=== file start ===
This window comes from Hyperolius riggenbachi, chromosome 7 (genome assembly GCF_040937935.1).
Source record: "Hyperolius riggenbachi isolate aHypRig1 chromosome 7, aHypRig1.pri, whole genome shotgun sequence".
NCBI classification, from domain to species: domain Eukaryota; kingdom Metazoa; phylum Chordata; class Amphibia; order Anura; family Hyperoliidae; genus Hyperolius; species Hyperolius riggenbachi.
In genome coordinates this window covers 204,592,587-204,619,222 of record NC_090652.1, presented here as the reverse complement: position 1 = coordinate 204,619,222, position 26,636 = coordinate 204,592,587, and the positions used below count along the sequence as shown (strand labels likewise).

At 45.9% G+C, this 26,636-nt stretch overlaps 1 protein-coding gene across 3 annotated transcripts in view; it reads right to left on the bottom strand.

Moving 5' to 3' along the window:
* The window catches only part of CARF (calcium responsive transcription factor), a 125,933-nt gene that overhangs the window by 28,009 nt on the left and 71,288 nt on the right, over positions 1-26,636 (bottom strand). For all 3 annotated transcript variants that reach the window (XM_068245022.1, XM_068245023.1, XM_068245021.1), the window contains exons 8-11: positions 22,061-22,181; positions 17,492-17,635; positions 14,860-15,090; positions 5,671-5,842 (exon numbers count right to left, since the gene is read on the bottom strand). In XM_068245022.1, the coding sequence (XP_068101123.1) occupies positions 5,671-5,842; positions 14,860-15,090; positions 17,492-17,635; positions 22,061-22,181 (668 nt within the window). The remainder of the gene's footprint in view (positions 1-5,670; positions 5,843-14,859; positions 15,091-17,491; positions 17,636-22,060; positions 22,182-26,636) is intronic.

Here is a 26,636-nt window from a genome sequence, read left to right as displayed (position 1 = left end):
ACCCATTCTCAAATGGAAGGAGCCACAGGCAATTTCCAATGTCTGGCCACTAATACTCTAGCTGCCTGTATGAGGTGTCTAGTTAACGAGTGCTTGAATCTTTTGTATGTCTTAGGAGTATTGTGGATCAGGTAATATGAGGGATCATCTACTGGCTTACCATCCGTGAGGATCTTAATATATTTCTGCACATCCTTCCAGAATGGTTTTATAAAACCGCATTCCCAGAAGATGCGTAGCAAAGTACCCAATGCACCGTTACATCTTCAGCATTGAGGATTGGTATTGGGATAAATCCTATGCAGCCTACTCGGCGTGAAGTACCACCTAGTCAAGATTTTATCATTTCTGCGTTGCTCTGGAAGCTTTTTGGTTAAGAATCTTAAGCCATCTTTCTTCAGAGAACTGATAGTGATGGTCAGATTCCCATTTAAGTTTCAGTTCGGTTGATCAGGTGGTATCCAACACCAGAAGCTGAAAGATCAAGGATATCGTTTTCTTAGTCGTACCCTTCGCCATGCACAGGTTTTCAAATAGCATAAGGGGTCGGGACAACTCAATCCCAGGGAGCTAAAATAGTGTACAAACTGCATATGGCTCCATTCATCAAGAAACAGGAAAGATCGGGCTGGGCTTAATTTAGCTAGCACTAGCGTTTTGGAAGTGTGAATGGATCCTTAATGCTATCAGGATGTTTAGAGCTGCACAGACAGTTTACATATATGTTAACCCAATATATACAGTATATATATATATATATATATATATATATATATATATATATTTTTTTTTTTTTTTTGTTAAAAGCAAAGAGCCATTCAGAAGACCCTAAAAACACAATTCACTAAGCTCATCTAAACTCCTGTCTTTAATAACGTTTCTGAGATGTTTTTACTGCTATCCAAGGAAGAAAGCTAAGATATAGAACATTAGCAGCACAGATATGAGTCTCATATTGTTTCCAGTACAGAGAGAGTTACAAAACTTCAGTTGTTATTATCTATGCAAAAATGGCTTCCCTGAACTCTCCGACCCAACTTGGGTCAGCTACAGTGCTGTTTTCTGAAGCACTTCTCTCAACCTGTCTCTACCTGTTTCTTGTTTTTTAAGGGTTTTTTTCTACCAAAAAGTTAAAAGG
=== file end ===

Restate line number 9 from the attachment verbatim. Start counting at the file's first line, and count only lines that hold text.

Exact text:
ACCCATTCTCAAATGGAAGGAGCCACAGGCAATTTCCAATGTCTGGCCACTAATACTCTAGCTGCCTGTATGAGGTGTCTAGTTAACGAGTGCTTGAATCTTTTGTATGTCTTAGGAGTATTGTGGATCAGGTAATATGAGGGATCATCTACTGGCTTACCATCCGTGAGGATCTTAATATATTTCTGCACATCCTTCCAGAATGGTTTTATAAAACCGCATTCCCAGAAGATGCGTAGCAAAGTACCCAATGCACCGTTACATCTTCAGCATTGAGGATTGGTATTGGGATAAATCCTATGCAGCCTACTCGGCGTGAAGTACCACCTAGTCAAGATTTTATCATTTCTGCGTTGCTCTGGAAGCTTTTTGGTTAAGAATCTTAAGCCATCTTTCTTCAGAGAACTGATAGTGATGGTCAGATTCCCATTTAAGTTTCAGTTCGGTTGATCAGGTGGTATCCAACACCAGAAGCTGAAAGATCAAGGATATCGTTTTCTTAGTCGTACCCTTCGCCATGCACAGGTTTTCAAATAGCATAAGGGGTCGGGACAACTCAATCCCAGGGAGCTAAAATAGTGTACAAACTGCATATGGCTCCATTCATCAAGAAACAGGAAAGATCGGGCTGGGCTTAATTTAGCTAGCACTAGCGTTTTGGAAGTGTGAATGGATCCTTAATGCTATCAGGATGTTTAGAGCTGCACAGACAGTTTACATATATGTTAACCCAATATATACAGTATATATATATATATATATATATATATATATATATATATATTTTTTTTTTTTTTTTGTTAAAAGCAAAGAGCCATTCAGAAGACCCTAAAAACACAATTCACTAAGCTCATCTAAACTCCTGTCTTTAATAACGTTTCTGAGATGTTTTTACTGCTATCCAAGGAAGAAAGCTAAGATATAGAACATTAGCAGCACAGATATGAGTCTCATATTGTTTCCAGTACAGAGAGAGTTACAAAACTTCAGTTGTTATTATCTATGCAAAAATGGCTTCCCTGAACTCTCCGACCCAACTTGGGTCAGCTACAGTGCTGTTTTCTGAAGCACTTCTCTCAACCTGTCTCTACCTGTTTCTTGTTTTTTAAGGGTTTTTTTCTACCAAAAAGTTAAAAGG